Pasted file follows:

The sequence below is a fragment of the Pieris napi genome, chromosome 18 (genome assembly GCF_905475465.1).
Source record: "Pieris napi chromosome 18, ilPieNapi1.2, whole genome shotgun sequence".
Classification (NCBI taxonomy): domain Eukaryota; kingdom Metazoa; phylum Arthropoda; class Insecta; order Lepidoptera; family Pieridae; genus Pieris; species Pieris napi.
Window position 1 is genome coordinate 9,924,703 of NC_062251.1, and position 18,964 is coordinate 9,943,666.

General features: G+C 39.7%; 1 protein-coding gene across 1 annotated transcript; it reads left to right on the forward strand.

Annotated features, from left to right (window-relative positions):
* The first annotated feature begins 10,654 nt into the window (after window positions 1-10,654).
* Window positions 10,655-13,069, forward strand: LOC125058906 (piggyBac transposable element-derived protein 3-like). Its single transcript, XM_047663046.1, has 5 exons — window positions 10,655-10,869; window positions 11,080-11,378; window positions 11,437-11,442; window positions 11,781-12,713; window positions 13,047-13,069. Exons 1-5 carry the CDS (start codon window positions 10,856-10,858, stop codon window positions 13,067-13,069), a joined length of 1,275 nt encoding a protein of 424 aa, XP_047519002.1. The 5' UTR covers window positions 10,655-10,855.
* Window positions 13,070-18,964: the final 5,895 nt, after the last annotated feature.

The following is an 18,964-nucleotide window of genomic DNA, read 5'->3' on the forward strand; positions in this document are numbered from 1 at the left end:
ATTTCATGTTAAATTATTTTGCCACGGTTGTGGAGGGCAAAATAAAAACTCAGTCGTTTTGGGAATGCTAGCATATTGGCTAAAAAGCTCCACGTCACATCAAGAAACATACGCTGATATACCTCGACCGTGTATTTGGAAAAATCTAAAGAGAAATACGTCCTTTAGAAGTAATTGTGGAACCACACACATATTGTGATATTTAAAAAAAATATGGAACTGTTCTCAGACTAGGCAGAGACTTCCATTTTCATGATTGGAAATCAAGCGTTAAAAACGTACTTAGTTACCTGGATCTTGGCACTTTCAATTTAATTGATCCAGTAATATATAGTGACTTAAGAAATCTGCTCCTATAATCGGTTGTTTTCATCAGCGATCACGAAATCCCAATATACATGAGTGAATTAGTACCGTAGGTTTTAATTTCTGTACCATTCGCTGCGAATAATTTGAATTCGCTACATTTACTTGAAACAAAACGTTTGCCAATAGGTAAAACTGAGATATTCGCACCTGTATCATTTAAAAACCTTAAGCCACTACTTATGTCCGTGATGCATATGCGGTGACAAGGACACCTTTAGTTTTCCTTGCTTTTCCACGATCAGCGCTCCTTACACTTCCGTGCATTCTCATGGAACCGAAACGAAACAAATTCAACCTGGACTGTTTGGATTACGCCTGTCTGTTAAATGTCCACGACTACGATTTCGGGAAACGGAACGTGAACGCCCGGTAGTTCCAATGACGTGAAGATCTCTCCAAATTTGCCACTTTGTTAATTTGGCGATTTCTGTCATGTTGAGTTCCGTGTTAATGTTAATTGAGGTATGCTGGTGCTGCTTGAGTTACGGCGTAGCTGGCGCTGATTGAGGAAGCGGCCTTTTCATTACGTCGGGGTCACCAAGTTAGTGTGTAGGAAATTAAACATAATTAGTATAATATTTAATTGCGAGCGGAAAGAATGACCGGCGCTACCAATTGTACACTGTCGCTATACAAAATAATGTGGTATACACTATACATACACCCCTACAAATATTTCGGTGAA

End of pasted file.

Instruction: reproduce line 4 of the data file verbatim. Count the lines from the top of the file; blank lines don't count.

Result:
Window position 1 is genome coordinate 9,924,703 of NC_062251.1, and position 18,964 is coordinate 9,943,666.